Nominated for six Academy Awards but winner of none, Thelma Ritter lost to Donna Reed in From Here to Eternity after being recognized for her work here. This is the one she probably should've taken home the Oscar for, all things considered. Whatever her exact time onscreen is, the way Ritter plays her character makes us feel like we know exactly who Moe is. That makes her fate all the more upsetting, and Fuller's portrayal of it has a melancholy so affecting as to almost take the viewer out of the film momentarily.
Of course, it wouldn't be film noir if everything was all smiles and laughter. Pickup on South Street was the first noir made by the last great director of the style. Just Fuller's sixth feature as director, the movie was also the only traditional, black and white film noir he actually helmed within the often established loose timeline spanning The Maltese Falcon in 1941 to Touch of Evil in 1958. Still, it's tough to discredit the noir credentials of The Crimson Kimono, Underworld U.S.A., The Naked Kiss and even the wide CinemaScope and DeLuxe Color House of Bamboo. In Fuller, noir had perhaps its toughest, most fearless auteur - someone who adored his non-traditional antiheroes and wasn't afraid to celebrate their flaws. Pickup on South Street remains the very essence of this ideal.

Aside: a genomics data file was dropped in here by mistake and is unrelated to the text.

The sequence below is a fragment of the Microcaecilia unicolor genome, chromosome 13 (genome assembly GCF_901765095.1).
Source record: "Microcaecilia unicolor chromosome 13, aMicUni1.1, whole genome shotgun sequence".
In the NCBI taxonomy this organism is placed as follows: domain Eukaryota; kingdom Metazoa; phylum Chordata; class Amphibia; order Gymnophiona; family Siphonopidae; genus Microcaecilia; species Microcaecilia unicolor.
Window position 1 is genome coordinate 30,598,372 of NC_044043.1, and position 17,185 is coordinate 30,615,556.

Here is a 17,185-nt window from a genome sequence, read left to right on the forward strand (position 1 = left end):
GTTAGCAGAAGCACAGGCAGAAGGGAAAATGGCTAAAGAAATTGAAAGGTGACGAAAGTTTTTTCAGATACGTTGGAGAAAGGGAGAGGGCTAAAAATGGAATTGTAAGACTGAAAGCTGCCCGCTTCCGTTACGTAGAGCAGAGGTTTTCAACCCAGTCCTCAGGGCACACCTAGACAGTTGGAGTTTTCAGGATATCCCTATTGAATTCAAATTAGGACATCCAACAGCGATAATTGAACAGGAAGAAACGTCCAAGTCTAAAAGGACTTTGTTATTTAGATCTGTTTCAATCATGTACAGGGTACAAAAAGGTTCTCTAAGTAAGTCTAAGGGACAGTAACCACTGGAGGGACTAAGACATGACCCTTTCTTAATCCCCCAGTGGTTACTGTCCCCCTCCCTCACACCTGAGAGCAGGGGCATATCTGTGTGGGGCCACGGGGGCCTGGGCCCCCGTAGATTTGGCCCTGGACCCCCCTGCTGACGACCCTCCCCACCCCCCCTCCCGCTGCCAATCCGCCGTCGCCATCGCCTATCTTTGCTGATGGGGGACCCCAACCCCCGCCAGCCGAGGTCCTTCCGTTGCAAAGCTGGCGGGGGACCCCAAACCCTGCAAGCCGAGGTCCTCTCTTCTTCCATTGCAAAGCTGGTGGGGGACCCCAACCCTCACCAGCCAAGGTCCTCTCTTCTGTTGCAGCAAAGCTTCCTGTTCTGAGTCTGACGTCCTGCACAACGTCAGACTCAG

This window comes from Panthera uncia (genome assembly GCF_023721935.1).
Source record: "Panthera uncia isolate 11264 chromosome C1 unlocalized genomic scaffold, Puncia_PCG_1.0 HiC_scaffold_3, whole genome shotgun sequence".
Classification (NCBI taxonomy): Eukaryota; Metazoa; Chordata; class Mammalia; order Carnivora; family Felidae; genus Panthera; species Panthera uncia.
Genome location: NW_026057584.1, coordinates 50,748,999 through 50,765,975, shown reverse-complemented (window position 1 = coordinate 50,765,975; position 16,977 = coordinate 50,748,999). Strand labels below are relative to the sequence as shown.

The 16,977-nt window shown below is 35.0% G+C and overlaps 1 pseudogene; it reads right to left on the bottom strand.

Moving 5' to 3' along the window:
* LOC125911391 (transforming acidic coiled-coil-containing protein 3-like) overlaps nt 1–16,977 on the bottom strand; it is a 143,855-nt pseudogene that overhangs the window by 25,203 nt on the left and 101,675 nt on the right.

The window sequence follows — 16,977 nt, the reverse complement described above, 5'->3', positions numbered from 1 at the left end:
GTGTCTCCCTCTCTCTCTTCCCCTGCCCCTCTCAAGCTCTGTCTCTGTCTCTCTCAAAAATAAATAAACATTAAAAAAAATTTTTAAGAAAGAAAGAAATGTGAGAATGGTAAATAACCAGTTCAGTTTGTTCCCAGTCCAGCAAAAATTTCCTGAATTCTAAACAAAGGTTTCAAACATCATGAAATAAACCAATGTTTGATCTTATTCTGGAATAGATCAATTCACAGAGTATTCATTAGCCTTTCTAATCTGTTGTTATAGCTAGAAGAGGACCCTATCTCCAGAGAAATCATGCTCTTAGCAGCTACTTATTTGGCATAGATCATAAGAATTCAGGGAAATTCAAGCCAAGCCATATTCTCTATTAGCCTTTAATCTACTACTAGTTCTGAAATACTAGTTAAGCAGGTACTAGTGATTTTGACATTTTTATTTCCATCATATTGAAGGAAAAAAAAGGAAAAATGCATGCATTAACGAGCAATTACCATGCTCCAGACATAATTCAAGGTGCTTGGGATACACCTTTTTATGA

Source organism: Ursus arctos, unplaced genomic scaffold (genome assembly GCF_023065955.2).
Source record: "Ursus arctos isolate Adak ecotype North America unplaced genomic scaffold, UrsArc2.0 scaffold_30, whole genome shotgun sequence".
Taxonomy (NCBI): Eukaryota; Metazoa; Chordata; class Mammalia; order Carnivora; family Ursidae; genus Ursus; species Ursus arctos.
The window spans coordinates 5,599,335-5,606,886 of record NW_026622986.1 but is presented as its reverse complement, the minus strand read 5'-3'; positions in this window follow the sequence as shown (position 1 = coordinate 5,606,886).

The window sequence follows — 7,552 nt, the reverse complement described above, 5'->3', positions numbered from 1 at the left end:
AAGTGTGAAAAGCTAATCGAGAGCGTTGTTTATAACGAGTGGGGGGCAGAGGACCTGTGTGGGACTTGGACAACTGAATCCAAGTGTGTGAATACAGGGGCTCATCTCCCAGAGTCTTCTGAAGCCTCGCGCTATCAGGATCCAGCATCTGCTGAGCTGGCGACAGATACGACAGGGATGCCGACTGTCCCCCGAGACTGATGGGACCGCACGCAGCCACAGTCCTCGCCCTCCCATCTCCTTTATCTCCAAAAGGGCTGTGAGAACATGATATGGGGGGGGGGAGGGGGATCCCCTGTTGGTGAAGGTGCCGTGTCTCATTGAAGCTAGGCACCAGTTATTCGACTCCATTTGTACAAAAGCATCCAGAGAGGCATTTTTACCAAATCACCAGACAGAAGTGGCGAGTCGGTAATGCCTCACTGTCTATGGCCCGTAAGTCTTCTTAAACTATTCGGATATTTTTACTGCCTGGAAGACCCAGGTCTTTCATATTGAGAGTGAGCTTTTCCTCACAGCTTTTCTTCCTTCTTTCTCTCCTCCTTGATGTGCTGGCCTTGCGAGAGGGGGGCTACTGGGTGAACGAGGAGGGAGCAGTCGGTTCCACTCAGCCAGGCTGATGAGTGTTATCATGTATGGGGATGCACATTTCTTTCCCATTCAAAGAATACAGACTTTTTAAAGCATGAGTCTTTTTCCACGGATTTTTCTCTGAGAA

The Masters of Cinema Series, on a noticeable run of celebrating American cinema lately, brings Pickup on South Street to Dual Format Blu-ray and DVD in the UK. The BD is locked to Region B. It is single-layered.